I will give it a try this week.

    Now, aside from all that, no matter what position I place the takeoff ratio switch selector on my two Faria tachometers, there is no reading for both engines at IDLE or LOW RPM. They start to “steadily move up” at +/-1000rpm (in both engines).

    Any idea why?
     
    Last edited: Jun 25, 2013
  5. CDK
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    CDK retired engineer

    Ok, I wasn't prepared for a 2 stroke engine.
    I guess the pickup is a coil with a rotating magnet. Not only is the frequency a function of the rotational speed, the amplitude also increases with rpm. Below 1000 rpm the trigger level isn't reached, so there is no indication.

    Could it be the tachometers and pickups do not belong to the same "family"?
     
  6. nnyerges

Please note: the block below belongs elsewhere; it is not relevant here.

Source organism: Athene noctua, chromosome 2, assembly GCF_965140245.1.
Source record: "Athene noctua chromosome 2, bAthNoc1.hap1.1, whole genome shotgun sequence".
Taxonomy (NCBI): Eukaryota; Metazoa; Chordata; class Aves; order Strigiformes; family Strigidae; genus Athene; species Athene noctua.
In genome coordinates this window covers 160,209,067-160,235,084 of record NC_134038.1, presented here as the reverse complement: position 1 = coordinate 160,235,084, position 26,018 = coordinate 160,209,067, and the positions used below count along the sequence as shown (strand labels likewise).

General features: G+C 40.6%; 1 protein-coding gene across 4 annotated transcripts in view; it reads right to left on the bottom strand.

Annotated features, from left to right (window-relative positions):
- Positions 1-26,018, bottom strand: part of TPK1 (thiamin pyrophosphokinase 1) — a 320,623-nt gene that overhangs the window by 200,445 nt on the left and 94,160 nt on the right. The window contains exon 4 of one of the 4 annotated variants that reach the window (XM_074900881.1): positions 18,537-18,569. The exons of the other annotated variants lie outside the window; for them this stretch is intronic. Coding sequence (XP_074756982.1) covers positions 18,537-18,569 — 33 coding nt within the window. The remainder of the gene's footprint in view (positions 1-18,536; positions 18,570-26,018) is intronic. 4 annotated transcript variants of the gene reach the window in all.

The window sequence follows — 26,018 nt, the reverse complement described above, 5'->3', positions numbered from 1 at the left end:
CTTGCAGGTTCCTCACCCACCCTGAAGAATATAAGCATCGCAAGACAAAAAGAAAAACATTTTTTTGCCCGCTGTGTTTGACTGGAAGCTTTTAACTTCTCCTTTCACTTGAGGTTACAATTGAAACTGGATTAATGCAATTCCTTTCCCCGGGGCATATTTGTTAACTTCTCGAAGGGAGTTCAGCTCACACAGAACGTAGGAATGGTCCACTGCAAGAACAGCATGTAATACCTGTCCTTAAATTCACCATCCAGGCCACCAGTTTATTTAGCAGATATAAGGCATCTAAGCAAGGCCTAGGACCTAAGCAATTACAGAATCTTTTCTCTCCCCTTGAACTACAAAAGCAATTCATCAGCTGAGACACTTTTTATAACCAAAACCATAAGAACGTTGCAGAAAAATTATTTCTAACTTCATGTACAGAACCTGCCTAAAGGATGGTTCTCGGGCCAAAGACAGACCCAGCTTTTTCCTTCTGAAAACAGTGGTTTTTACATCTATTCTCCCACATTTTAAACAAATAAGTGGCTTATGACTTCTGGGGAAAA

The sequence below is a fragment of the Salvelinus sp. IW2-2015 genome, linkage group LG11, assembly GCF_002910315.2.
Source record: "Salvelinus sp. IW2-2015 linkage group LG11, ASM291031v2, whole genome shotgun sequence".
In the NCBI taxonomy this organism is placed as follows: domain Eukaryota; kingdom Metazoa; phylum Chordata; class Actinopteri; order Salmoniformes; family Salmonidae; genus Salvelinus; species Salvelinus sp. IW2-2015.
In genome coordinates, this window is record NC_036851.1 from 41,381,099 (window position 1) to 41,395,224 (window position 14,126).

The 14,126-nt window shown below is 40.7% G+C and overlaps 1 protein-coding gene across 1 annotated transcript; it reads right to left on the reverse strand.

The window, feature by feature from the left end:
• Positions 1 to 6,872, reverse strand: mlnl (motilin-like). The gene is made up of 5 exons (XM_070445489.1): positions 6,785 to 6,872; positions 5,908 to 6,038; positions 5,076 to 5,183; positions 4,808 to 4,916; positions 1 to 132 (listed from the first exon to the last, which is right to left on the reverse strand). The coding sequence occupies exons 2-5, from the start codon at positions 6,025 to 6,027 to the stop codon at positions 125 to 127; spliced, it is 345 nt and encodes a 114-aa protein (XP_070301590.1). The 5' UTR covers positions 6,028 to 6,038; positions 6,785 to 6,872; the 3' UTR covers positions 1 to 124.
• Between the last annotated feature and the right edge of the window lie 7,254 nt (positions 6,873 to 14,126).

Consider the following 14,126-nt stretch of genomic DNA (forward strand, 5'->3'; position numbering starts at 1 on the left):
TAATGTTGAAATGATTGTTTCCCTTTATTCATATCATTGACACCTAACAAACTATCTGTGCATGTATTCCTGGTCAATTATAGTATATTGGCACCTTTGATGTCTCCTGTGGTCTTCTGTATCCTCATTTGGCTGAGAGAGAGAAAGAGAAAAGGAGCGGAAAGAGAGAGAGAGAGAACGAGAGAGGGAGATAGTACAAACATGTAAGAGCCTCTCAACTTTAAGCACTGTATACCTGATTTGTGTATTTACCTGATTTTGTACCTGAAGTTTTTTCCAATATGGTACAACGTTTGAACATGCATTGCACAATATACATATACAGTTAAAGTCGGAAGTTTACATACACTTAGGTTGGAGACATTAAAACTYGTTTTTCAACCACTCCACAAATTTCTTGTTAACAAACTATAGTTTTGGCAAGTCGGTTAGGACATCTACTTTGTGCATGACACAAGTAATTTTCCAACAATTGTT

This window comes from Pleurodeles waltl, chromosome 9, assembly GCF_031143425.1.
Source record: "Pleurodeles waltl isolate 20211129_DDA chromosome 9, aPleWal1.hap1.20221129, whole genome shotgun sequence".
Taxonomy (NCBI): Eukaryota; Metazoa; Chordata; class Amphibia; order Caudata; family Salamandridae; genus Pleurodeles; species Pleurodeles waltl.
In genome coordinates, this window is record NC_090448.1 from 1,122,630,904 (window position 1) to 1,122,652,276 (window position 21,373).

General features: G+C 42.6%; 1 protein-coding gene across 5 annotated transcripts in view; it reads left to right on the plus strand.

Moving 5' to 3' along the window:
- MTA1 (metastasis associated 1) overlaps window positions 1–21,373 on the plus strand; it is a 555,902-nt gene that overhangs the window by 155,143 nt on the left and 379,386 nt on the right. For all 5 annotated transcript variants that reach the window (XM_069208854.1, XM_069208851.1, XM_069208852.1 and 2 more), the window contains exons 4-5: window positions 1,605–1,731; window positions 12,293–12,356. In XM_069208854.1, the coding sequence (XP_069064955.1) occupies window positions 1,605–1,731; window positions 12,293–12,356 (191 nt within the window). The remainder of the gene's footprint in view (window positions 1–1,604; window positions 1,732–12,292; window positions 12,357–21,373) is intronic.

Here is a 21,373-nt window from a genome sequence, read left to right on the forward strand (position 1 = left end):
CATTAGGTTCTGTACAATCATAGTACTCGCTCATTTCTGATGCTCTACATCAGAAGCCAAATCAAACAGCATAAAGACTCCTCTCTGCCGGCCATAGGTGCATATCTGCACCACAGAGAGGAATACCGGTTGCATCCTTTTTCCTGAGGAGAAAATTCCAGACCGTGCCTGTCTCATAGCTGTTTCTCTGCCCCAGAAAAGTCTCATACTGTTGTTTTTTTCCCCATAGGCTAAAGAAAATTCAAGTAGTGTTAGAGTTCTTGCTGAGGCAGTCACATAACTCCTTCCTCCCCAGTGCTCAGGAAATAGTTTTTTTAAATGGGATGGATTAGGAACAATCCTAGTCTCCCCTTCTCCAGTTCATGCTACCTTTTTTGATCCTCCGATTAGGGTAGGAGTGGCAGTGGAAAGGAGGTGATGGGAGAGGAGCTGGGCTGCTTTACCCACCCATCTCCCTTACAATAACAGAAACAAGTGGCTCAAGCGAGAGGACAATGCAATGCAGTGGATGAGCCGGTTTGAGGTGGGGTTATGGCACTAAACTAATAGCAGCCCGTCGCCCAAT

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    nnyerges Nicolas62

    You are right. The amplitud also increases with rpm, and my actual sender is from Teleflex/Signaflex and the tachometers are Faria. Faria have they own mechanical takeoff senders.

    They are physically identical but may have different responses. Does any body else can confirm this?

    If these tachometers dependent voltage emitted by the sender, then I'm screwed. I'll have to change the senders. If the RPM reading is done by number of pulses, then no problem.
     
  7. FAST FRED
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    FAST FRED Senior Member

    Almost every unit I have seen is a simple pulse counter.

    With a good engine a warm DD will idle about 450 rpm , so simply slow the engine , set the rpm and then check.

    Many DD are set to 2100 as high limit , run it up for a couple of seconds and see if the rpm is reasonable.

    Pulse tachs are usually more accurate but less reliable than cable tachs, but either way the reading RPM is approximate and a good ear will sync two engines better than a tach.

    All most folks need from any tach is good repeatability , so you can reset the desired rpm after a throttle change.
     
  8. powerabout
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    powerabout Senior Member